Cisco Continues Thought Leadership With Products for Wi-Fi CERTIFIED Passpoint Release 2
Last week, the official launch of the Wi-Fi CERTIFIED Passpoint™ Release 2 interoperability program from Wi-Fi Alliance (WFA) revealed the next chapter in enabling mobile client devices to easily connect to a secure (i.e., strong encryption and authentication) Wi-Fi network. And once again, Cisco is at the forefront of furthering the proliferation of new and improved Wi-Fi capabilities by having participated in and contributed to the successful launch of Passpoint Release 2.
As with Passpoint Release 1, Cisco is honored to announce that its equipment has been selected by WFA to be part of the reference test bed for Passpoint Release 2. As part of the test bed, the Cisco Access Point (CAP2602) and WLAN Controller (2500 Series) are among the first products to be certified for Passpoint Release 2. The significance of being in the test bed is that every mobile client device seeking Passpoint Release 2 certification must be tested with the Cisco Access Point (AP) and Wireless LAN Controller (WLC).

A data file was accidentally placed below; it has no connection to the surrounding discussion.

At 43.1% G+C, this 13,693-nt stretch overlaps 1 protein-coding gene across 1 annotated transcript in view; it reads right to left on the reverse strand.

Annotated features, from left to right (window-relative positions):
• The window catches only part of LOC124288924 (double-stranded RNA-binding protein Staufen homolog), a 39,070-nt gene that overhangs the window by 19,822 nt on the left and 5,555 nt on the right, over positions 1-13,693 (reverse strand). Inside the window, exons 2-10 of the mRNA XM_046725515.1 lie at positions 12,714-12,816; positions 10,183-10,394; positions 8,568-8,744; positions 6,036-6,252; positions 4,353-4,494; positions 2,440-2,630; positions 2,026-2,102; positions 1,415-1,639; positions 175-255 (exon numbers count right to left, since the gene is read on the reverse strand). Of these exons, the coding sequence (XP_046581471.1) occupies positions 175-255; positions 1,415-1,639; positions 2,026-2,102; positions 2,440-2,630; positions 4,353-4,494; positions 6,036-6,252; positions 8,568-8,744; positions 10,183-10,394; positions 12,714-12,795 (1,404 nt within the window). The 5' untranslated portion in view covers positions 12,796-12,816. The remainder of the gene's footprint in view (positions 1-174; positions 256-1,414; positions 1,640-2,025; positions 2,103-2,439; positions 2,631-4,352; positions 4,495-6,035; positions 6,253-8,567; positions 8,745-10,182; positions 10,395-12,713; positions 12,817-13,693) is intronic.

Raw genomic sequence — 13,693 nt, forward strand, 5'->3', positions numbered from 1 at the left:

Side note: For those of you unfamiliar with Passpoint, this is the certification name for Wi-Fi products that are built to the Hotspot 2.0 specification and are subsequently proven to pass a series of tests that verify the products meet the criteria established in the interoperability test plan (which is derived directly from the specification).
In addition to being in the test bed, Cisco is also in the first wave of products to achieve certification before public program launch with the CAP1532, CAP702, and CAP702W (all certified with the 2500 series WLC).
Of course this is only the beginning. As with Passpoint Release 1, Cisco intends to certify as many AP+WLC pairs as possible for Passpoint Release 2. Cisco certified 66 AP+WLC combinations for Passpoint release 1, far more than any other infrastructure vendor, and intends to repeat that effort with its product portfolio for Passpoint Release 2. More than 7 million Cisco APs will be expected to support Passpoint Release 2 in the future.
In conclusion, although certification for interoperability is critically important and participating in the creation of a technology ecosystem is essential, these should be viewed as fundamental and foundational components to real world deployments but are not in themselves the “end of the story.”
On that note, Cisco invites you to please stay tuned for further announcements and to watch for its products being used in real world deployments of Passpoint.
Meanwhile, please comment below if you have any questions.